Traditional Knowledge and Climate Change
This is the final week in our series on climate change, so we wanted to focus on the important work Indigenous people are doing to combat climate change, as well as the consequences of a warming climate. The United Nations recently highlighted the increased impact of climate change on Indigenous people in a report, stating, “that climate change and economic pressures are negatively impacting the traditional food gathering techniques of Indigenous communities. These food systems are said to be among the world's most sustainable, due to their efficiency, avoidance of waste and the way they adapt to the seasons.” Not only is protecting Indigenous ways of life necessary and important but adopting these principles can have a positive impact on climate change. See the image below for more details on the important impact of Indigenous food systems and how they benefit the world.
As we touched on before, climate change is also felt more strongly in the North, where Indigenous communities have lived for thousands of years. Despite this, Traditional Knowledge and Indigenous understanding of how to handle climate change and its impacts on wildlife, have historically been left out of most discussions concerning mitigation of risks, and combating the challenges we face.
This summer while wildfires raged over much of British Columbia, Indigenous fire crews and knowledge holders were frustrated that governments across the country continued to “let too much of their intergenerational knowledge fall by the wayside.” However, in some communities, Indigenous knowledge and western practices are beginning to be combined to fight fires with great success. In fact, Indigenous fire response teams have been critical in many parts of the country. This year, saw Indigenous fire response teams stopping fires, saving property, and acting as guides for other firefighters in tough terrain. (Click here to read further)
Globally, Indigenous people are working on climate change initiatives that have the potential to have a lasting impact on the current crisis we face. Carcross/Tagish First Nation (C/TFN) has partnered with Tsay Keh Dene Nation (TKDN) and Chu Cho Environmental of Prince George, British Columbia, to create “a community-led monitoring project that examines environmental data and Indigenous knowledge to create a holistic picture of how the climate is changing across C/TFN and TKDN traditional territories”.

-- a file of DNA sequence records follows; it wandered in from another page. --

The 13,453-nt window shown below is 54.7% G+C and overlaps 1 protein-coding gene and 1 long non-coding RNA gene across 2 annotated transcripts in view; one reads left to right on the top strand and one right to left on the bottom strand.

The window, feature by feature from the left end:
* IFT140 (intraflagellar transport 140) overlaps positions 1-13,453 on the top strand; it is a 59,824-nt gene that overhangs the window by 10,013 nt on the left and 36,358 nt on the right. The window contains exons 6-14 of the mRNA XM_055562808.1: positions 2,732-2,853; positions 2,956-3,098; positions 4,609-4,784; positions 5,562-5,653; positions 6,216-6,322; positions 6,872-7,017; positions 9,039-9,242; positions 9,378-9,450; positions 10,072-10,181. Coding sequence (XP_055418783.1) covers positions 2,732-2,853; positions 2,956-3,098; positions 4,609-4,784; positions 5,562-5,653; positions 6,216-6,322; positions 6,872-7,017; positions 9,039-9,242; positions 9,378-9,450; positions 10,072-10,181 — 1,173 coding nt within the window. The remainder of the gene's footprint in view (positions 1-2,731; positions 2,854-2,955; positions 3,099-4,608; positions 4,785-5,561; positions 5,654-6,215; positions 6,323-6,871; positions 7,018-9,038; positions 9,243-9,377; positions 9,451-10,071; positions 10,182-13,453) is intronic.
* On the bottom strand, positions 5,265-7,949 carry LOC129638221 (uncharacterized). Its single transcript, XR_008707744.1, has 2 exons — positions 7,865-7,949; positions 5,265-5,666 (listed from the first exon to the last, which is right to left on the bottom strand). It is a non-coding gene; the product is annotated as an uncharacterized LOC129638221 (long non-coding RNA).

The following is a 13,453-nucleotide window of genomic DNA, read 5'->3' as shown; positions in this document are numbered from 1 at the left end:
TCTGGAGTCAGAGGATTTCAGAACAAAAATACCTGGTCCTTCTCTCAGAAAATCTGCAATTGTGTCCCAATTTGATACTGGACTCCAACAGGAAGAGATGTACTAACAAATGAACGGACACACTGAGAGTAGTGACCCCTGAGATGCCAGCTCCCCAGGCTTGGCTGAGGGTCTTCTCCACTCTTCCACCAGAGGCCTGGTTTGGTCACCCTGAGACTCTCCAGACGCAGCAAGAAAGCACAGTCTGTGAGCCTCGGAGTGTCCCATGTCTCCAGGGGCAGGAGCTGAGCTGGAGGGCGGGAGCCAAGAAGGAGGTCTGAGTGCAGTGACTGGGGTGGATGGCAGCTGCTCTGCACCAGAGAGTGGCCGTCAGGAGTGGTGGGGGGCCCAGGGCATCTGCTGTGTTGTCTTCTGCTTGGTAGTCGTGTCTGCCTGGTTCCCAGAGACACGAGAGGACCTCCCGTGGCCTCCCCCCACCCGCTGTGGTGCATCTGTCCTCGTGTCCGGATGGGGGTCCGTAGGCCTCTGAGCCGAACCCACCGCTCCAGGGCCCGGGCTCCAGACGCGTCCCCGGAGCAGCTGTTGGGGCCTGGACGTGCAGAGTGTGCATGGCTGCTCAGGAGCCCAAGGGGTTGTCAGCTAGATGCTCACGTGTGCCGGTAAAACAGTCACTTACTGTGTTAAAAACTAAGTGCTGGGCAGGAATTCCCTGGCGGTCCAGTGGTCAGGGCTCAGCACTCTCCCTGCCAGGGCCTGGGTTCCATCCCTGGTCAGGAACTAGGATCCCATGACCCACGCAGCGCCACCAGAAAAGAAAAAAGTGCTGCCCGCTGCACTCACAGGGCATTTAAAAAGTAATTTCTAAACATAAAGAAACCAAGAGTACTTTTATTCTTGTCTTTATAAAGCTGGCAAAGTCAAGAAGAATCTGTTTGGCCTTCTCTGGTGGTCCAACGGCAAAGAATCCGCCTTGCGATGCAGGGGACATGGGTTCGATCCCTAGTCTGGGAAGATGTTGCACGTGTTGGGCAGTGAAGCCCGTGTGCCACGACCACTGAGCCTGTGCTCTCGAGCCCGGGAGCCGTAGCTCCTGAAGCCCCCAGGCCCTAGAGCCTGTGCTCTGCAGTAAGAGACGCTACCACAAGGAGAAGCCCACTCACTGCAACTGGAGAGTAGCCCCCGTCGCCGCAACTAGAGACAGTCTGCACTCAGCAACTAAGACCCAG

Also in British Columbia, the Taku River Tlingit First Nation is leading an exceptional project that evaluates the impacts of climate change on their traditional territory. The current climate crisis has caused many culturally significant ice patches to melt, which in turn exposes organic artifacts to the air leading to further rapid deterioration of the ice. The project is guided by Elders, oral histories, and Traditional Knowledge, as well as community involvement.
Closer to home, Elders, and knowledge holders have known for quite some time that climate change needed to be addressed. In a 2013 report entitled, “Tłı̨chǫ Knowledge of Environmental Changes: Implications for Caribou Hunting”, Elders shared their knowledge on the climate crisis and the impacts it was already having on ɂekwǫ̀ (caribou). We continue to see those impacts nearly 10 years later as ɂekwǫ̀ herds continue to decline not just here in the NWT, but across Canada. To read the full report, click the hyperlink above.
Now that we have come to the end of our series on this important issue, we encourage you to continue reading on the topic with the links below, as well as by doing your own research. We also encourage you to get involved in any way that you can to help mitigate the consequences of climate change. The climate crisis is caused by humans, but the impacts can also be changed by humans. It’s important that we do all we can not only for ourselves and the finite resources we have (clean air, water, land), but also for the wildlife that we depend on, and who also depend on us.